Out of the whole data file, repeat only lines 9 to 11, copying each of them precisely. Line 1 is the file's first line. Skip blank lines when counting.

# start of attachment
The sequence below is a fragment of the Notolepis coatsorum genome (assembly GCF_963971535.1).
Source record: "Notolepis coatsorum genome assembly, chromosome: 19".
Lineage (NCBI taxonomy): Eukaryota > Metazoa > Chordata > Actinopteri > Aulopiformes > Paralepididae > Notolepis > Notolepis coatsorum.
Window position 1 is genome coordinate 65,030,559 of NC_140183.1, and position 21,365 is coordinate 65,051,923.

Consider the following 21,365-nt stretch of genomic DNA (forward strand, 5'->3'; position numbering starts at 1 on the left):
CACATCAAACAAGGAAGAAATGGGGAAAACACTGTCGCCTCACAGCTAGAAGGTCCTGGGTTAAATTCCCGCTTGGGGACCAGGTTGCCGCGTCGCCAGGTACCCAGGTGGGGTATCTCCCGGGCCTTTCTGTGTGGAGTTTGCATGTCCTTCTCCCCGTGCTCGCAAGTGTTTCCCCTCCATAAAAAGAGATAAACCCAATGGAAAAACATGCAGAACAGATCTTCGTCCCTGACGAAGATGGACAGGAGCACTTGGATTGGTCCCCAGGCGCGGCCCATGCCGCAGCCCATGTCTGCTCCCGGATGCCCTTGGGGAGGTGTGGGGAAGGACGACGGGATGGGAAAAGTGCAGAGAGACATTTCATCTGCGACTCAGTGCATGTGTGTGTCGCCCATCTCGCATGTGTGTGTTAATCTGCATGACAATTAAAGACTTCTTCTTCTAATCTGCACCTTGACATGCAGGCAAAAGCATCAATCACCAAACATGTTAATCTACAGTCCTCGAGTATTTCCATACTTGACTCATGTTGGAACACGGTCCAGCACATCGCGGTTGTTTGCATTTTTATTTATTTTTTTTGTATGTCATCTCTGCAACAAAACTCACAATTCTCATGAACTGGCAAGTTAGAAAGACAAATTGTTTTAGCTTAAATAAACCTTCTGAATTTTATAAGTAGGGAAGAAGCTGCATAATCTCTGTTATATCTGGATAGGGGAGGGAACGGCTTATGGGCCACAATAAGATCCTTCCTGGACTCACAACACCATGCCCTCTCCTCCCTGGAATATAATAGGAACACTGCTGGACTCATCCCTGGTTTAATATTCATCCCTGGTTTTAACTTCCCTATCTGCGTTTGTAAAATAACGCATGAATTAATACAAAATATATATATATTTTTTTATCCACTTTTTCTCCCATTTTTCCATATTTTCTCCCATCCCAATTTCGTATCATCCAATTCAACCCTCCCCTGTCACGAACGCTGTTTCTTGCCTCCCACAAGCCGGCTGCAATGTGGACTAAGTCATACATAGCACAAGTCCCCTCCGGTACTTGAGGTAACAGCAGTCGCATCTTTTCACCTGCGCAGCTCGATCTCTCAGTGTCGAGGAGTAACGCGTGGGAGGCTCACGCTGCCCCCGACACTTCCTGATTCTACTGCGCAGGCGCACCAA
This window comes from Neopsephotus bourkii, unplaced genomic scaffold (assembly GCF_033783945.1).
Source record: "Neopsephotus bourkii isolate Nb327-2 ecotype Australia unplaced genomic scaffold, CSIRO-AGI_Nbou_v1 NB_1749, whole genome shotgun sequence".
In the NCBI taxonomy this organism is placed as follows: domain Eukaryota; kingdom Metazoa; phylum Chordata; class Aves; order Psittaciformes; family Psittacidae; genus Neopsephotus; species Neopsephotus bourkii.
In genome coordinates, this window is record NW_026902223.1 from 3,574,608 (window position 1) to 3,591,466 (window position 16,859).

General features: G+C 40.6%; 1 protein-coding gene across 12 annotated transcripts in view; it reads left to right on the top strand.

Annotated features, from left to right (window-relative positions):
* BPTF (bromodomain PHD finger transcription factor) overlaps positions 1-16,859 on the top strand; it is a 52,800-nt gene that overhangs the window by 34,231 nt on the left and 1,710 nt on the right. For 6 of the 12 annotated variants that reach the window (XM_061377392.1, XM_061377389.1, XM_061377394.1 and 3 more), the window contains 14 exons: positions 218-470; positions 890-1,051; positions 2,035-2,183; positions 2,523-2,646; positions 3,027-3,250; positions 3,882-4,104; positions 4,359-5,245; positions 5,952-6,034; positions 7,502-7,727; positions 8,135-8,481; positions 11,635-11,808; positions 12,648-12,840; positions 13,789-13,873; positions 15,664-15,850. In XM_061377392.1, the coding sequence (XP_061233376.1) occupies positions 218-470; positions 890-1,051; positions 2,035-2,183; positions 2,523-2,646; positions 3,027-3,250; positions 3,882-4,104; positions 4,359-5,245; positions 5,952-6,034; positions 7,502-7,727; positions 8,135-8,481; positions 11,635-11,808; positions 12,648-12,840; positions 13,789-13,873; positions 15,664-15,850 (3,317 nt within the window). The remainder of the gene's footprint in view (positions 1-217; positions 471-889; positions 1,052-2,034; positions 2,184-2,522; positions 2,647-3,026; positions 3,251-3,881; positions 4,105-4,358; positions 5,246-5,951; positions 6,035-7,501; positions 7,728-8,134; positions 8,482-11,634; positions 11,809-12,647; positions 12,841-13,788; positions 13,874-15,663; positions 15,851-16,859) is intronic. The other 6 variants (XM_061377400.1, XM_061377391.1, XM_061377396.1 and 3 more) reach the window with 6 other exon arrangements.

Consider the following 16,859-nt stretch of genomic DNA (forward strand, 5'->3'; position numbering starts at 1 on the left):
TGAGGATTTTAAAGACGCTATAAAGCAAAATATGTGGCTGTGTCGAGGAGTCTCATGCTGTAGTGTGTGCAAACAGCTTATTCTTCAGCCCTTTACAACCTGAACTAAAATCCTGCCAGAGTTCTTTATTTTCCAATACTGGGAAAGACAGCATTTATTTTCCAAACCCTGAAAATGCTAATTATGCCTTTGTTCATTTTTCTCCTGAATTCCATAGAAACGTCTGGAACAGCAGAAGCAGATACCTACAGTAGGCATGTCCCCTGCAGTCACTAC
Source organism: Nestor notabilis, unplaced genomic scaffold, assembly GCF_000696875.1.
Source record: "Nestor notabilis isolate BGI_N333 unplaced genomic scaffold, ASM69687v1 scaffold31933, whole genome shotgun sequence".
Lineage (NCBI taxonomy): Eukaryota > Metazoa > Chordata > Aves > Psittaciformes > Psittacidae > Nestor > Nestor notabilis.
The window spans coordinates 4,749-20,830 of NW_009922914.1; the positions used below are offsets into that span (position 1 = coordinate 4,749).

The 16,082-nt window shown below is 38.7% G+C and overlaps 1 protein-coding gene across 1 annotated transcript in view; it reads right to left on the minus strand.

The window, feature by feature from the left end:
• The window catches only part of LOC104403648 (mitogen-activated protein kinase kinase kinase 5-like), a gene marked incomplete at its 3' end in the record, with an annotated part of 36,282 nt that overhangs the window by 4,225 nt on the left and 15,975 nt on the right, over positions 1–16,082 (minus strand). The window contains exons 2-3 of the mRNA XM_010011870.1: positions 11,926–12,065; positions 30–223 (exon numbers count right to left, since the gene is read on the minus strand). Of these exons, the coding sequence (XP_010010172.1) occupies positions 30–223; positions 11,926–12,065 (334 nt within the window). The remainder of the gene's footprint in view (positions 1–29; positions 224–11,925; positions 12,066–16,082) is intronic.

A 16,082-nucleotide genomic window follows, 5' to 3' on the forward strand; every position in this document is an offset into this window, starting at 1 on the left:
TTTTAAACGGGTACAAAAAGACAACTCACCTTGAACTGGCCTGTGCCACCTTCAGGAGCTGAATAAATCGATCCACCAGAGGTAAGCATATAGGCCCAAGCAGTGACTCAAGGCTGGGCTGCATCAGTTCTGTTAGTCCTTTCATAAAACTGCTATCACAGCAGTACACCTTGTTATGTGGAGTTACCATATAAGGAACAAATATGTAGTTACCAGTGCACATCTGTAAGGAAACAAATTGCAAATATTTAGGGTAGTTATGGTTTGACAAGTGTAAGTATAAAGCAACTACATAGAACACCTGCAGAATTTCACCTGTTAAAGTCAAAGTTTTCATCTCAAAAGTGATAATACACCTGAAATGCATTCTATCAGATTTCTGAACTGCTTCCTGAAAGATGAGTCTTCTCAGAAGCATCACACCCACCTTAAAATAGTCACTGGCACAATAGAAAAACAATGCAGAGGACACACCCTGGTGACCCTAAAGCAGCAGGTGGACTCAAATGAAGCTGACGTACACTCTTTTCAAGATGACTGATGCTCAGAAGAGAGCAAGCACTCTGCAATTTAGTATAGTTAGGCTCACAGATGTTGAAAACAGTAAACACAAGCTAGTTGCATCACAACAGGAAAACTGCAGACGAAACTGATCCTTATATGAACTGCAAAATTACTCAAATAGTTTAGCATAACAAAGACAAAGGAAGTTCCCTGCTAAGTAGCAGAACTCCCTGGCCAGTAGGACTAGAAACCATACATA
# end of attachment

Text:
In the NCBI taxonomy this organism is placed as follows: domain Eukaryota; kingdom Metazoa; phylum Chordata; class Aves; order Psittaciformes; family Psittacidae; genus Neopsephotus; species Neopsephotus bourkii.
In genome coordinates, this window is record NW_026902223.1 from 3,574,608 (window position 1) to 3,591,466 (window position 16,859).

General features: G+C 40.6%; 1 protein-coding gene across 12 annotated transcripts in view; it reads left to right on the top strand.